Shiffting away from the sad part of my weekly excursions to Plymouth, there is much beauty and joy there. If you’re into music and a nice glass of wine, the town is literally jumping on weekend nights. During the day, you can’t beat the antiques markets on the main street – my home is filled with inexpensive furniture and trinkets from those shops.

The harbor is a beautiful one. Some New England coast harbors are unfortunately hidden by buildings. Not so in Plymouth – the view is open and draws you in to watch the comings and goings of pleasure boats as well as commercial fishing vessels. The cry of the gulls alone is music to me, and did I mention the seafood? There are many wonderful restaurants, but my husband and I kind of like Woods’ on the pier. It’s a no-nonsense place where you order your food, go find a table with a view, and then wait a short time for your number to be called. It’s not fancy but the food is the best and also the most reasonable anywhere. And if you like cheesecake, the best in the entire world is at Blue Blinds on North Street, just up from the harbor. The coffee is also the best.

We often see a movie at the Plimoth Theatre which is located in the Plymouth Plantation compound. I’ve met Chris Cooper there, one of my favorite all-time actors. He lives nearby and does everything he can to make this wonderful theatre prosperous. When he asked me last year what I wrote when a friend told him I was a writer, I sheepishly told him romantic suspense. He told me that’s a very hot genre and that I should be proud to say that I write in that manner. He’s talented and very cute – that’s all I’m saying about that :>) However, the plantation is amazing. We see it each time we’re there for the movie – I love seeing the goats and sheep out in the meadow and know that at dusk, they’ll be tucked safely into wonderful old barns and sheds. The plantation is something you won’t want to miss – it’s historic and authentic in detail. The docents speak the Olde English language so much so that you almost believe that you’re living in the past. It’s enchanting. Take your kids or just yourself.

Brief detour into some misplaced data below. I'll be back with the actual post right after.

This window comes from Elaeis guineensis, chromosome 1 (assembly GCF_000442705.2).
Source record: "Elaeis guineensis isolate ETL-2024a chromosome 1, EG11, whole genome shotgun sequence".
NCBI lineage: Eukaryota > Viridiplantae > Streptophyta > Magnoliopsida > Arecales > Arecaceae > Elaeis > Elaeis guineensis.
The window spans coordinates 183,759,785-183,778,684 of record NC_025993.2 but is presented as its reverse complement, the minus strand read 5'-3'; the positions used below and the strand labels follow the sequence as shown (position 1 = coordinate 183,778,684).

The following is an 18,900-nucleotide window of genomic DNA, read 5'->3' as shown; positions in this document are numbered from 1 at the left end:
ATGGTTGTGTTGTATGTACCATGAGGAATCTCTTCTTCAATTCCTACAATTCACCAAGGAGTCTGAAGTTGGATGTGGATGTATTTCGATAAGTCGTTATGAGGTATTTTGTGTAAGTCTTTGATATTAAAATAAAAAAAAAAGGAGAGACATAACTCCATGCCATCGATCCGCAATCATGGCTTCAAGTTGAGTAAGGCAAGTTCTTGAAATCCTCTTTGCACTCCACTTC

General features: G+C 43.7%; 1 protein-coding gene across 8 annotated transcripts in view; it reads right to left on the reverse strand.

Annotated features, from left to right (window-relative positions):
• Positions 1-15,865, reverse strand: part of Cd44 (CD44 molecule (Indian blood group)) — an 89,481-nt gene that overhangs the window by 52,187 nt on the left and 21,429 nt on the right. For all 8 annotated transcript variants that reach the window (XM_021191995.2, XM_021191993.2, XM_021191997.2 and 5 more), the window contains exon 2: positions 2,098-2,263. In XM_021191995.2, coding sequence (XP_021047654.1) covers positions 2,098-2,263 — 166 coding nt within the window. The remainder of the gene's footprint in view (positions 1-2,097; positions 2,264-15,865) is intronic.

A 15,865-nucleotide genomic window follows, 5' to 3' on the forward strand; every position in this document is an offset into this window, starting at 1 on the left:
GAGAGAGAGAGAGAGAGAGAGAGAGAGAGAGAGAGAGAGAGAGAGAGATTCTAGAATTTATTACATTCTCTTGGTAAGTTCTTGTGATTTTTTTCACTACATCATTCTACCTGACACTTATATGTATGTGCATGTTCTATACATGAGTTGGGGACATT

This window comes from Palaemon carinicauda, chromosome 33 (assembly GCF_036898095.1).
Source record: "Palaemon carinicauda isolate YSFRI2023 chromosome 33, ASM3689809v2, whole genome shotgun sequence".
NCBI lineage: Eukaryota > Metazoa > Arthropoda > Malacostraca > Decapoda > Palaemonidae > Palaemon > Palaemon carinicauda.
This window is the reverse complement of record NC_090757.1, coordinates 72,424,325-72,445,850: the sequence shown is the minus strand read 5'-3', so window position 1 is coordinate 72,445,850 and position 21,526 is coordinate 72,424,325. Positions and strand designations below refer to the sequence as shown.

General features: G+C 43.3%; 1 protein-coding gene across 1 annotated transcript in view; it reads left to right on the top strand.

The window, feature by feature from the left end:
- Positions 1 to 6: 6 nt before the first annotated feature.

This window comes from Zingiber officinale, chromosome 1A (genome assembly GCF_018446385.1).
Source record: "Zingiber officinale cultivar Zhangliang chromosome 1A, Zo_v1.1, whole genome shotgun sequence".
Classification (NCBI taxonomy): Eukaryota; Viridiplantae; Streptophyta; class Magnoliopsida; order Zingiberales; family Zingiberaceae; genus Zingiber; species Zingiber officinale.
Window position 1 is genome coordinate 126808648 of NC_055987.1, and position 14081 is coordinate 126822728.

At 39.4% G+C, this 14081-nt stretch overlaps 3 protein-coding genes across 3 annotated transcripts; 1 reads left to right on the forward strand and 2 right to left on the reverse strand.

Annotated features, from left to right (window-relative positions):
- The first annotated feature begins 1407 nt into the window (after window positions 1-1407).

I’ll be around the Plymouth and south shore area signing and speaking about my new book through Mainly Murder Press. It’s title is I Call Your Name and people are telling me they loved reading it – it keeps everyone, including my snoopy daughter, in suspense to the end.

Go to Plymouth – the plantation is just south of the town’s center and is a fantastic place in autumn. You’ll need a couple of days to take in all that Plymouth offers – it truly is America’s Home Town.

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When I think of the name, Pride’s Crossing, a small area in the city of Beverly, Massachusetts, I think of old English novels such as Pride and Prejudice – Pride’s Crossing sounds to me like a colorful location where an intriguing list of interesting characters abide. It is, however, a very picturesque part of the city of Beverly, a north shore community with twisting roads and sloping land to the sea. It is a great place to head for some seafood – the area is known for great clams and scallops, not forgetting the beautiful and historic homes.

With a population of about forty-thousand, the city was settled in the early sixteen-hundreds. It was also named for the town of Beverley in Yorkshire, England. Having lived in Yorkshire for three years, I found that interesting. We New Englanders are fond of our towns being named for Great Britain’s. Dublin, New Hampshire, New London, Connecticut, Plymouth, Massachusetts – we’re all honoring those wonderful old British Isles cities. Coupled with Native Indian names, we’re just about as colorful as the autumn leaves we so love.